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The Pentagon has a laser that identifies people by their heartbeat

You can't disguise your heartbeat.
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Biometric identification has become part of everyday life. We've got facial recognition in airports, cars that can be unlocked just by looking at them, technology that detects a person's unique way of walking, and of course the ubiquitous fingerprint, used for everything from smart phones to event ticketing. Next on the agenda? Your heartbeat.

As MIT Technology Review reports, the Pentagon has developed a laser that can identify people -- from a distance -- by their heartbeat. The technology, known as Jetson, uses laser vibrometry to identify surface movement on the skin caused by a heartbeat, and it works from 200 meters away.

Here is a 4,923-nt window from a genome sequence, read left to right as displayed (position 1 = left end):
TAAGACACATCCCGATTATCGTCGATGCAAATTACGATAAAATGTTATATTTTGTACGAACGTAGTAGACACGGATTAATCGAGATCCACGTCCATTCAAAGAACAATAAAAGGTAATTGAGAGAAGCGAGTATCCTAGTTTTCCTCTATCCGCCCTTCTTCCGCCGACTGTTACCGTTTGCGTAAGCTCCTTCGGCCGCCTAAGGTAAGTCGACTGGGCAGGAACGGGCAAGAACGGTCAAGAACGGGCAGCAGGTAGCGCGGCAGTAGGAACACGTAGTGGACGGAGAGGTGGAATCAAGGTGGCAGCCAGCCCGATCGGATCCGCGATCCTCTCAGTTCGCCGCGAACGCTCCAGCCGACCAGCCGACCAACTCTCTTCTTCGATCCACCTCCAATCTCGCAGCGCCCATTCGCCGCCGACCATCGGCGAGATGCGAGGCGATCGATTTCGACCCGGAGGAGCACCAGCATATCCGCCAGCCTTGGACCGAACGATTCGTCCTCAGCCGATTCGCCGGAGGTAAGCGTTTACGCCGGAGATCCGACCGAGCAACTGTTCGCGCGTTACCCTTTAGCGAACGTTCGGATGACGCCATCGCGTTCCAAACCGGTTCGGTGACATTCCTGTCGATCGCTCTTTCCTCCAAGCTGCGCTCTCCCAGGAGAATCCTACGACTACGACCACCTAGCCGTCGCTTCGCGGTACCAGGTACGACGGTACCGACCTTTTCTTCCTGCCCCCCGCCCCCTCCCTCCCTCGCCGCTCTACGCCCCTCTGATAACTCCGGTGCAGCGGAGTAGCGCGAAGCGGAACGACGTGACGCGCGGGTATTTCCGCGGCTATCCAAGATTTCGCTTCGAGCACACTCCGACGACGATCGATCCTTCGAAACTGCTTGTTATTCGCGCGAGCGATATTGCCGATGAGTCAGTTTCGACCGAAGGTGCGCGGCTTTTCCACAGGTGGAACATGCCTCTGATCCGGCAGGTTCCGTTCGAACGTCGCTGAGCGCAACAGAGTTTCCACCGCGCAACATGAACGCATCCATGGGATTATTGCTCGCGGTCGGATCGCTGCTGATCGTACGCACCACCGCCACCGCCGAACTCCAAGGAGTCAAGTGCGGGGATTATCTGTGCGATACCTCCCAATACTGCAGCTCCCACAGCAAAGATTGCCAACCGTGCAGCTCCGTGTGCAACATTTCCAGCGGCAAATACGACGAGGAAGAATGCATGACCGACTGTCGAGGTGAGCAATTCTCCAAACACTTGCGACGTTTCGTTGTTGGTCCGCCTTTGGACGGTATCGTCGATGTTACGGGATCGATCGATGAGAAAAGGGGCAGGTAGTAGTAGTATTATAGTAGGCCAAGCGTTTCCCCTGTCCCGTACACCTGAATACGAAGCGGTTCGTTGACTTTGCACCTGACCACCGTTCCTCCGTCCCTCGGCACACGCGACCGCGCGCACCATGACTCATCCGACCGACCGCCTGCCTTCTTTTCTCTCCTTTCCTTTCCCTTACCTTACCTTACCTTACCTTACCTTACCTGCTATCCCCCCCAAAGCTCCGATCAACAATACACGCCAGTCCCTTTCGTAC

Everyone's cardiac signature is unique, and unlike faces and fingerprints, it can't be altered in any way. As with facial recognition and other biometrics which rely on optimal conditions, though, Jetson does have a few challenges. It works through regular clothing such as a shirt, but not thicker garments, such as a winter coat. It also takes about 30 seconds to collect the necessary information, so right now it only works if the target is sitting or standing still. And, of course, its efficiency would also depend on some kind of cardiac database. Nonetheless, under the right conditions, Jetson has over 95 percent accuracy.

Obviously, the technology could prove a massive boon for the military and surveillance organisations, hence the Pentagon's request for it several years ago -- official documents from the Combating Terrorism Technical Support Office (CTTSO) suggest this has been in the works for some time. However, it could have other applications as well. As MIT notes, doctors could check heartbeats without having to touch the patient, while hospitals could wirelessly monitor a patient's vitals. Perhaps this kind of technology will even one day render cutting-edge advances in facial recognition obsolete.

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